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When you are called up, go to that same counter and someone will appear out of the door to the left to take you in. Note that if you are doing this process with someone else as we were, this is the first time you will be split up as you are called one at a time.

Once you are in the room, the officer will ask you a couple of harmless questions about when you leave and where you’re staying etc, take your picture and your finger prints. Don’t be alarmed if he moves to grab your fingers – he’s just trying to apply the right amount of pressure onto the reader which is susceptible to the humidity.

After your mugshot and prints have been taken, you will get yet another slip with a time and date for your third and final visit and be sent on your way.

The Third Visit

With a spring in your step and feeling like a Balinese immigration pro, you stroll through the entrance and head down to the room at the end of the corridor again. This time you head to the only counter you haven’t yet been acquainted with – the one that faces you as you walk down the corridor. Hand them the slip and you will be told to take a seat and listen out for your name.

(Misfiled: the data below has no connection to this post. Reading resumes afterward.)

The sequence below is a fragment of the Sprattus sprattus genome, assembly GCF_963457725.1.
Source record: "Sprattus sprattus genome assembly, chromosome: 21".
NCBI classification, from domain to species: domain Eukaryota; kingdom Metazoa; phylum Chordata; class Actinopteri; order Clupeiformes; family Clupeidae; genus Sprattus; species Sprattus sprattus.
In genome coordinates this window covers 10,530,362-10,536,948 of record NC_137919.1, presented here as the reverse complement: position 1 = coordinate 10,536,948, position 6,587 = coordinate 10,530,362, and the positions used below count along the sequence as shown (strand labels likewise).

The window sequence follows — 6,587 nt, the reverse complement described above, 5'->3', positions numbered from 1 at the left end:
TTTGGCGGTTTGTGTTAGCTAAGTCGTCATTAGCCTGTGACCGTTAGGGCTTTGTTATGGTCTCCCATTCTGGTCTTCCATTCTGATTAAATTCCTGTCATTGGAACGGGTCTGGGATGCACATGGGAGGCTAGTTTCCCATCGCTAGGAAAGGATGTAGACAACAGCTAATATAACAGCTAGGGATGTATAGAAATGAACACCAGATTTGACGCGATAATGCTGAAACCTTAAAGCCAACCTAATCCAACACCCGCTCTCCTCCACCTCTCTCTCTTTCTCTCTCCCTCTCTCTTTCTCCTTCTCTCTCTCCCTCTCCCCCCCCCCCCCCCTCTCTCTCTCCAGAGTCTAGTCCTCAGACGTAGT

At one point in the waiting process, I thought my name had been called so went up to the counter only to be shown my ticket, which said to return at 2pm, and was told it was only 1:57pm and go back and wait! At 2:03pm, we were called up

When you are called, you will be asked to sign a register, be given your passport and the officer will verbally tell you the date you have to leave by. Make sure that date is what you were expecting or else I dread to think how many more tickets and name-calls you would have to go through!!

Once you have your passport, you are free to go! Officially with a completed VOA extension you should feel absolutely chuffed to bits and look forward to having fun for the rest of your stay.

Enjoy it & let us know if you need any other advice!

Kay and Dom